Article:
And the Wolfen, themselves, are a treat among treats. They are a convincingly-written and invented, mythical, hidden, apex predator species, whose evolution's at times complete hiddenness from the recorders of mankind's historians and chroniclers is described and explained in a way that, if such a species actuallly existed, would have been a plausible and totally possible unseen strand of their warped woof [sorry. couldn't help myself] thread in the tapestry of history.

There is nothing supernatural or Mary Sue-ish about the Wolfen or about the humans, in this werewolves-added version of the Earth and New York. The Wolfen are flawed, and the humans are flawed and conscious of the fallen state of humanity. The Wolfen have not yet figured out that their lack of opposable thumbs, and their inability to display or feel true humbleness or humility, is what causes them to fall, time and time again, out of their own State of Grace, which consists largely of cities described in terms that are a carnivorous anthropophage's version of the Garden of Eden. Their pride in their superior senses, agility, strength, and speed are the causes of their repeated Fall from Grace in the eyes of Man.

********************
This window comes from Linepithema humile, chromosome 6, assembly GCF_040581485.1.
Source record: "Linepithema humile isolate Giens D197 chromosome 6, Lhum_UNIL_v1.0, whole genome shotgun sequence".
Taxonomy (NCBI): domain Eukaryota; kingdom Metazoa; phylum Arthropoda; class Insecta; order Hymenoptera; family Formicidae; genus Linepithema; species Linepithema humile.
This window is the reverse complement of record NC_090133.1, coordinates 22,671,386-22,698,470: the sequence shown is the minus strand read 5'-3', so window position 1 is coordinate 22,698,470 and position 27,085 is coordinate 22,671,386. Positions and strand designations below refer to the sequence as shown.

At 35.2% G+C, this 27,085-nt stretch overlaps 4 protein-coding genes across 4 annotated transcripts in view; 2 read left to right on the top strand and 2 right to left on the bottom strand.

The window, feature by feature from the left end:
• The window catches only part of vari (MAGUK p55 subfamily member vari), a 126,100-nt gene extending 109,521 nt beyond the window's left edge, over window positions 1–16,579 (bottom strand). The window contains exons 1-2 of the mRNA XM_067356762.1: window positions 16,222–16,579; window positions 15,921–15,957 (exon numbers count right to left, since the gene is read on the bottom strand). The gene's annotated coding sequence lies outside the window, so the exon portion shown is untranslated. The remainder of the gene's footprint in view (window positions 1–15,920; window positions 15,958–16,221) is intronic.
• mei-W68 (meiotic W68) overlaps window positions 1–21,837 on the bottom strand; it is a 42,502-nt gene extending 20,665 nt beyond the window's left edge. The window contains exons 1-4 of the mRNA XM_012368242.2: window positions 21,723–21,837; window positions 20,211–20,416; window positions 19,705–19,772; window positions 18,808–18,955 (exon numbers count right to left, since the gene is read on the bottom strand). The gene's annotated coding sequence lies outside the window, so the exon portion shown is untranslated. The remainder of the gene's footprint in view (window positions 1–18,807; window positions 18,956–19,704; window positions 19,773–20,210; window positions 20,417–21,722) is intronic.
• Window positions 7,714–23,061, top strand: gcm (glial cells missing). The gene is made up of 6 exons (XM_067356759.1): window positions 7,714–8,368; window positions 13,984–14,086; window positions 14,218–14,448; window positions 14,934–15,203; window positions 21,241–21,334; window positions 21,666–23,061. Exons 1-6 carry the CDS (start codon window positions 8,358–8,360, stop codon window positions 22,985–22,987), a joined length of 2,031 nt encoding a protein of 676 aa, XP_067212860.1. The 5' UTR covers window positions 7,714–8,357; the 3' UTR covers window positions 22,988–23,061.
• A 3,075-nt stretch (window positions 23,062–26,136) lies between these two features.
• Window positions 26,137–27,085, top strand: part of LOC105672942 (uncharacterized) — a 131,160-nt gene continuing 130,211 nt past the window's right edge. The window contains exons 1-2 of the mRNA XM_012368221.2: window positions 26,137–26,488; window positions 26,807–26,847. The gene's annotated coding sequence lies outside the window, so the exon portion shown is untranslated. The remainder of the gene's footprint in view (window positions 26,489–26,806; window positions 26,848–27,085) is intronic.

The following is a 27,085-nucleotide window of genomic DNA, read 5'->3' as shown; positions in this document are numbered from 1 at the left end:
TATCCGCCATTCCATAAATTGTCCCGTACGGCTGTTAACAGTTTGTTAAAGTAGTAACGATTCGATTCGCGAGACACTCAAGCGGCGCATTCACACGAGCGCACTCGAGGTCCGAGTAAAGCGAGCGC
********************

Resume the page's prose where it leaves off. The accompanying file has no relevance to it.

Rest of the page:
There's a lot more. But this is the first convincing construction of a believable werewolf species I have ever come across.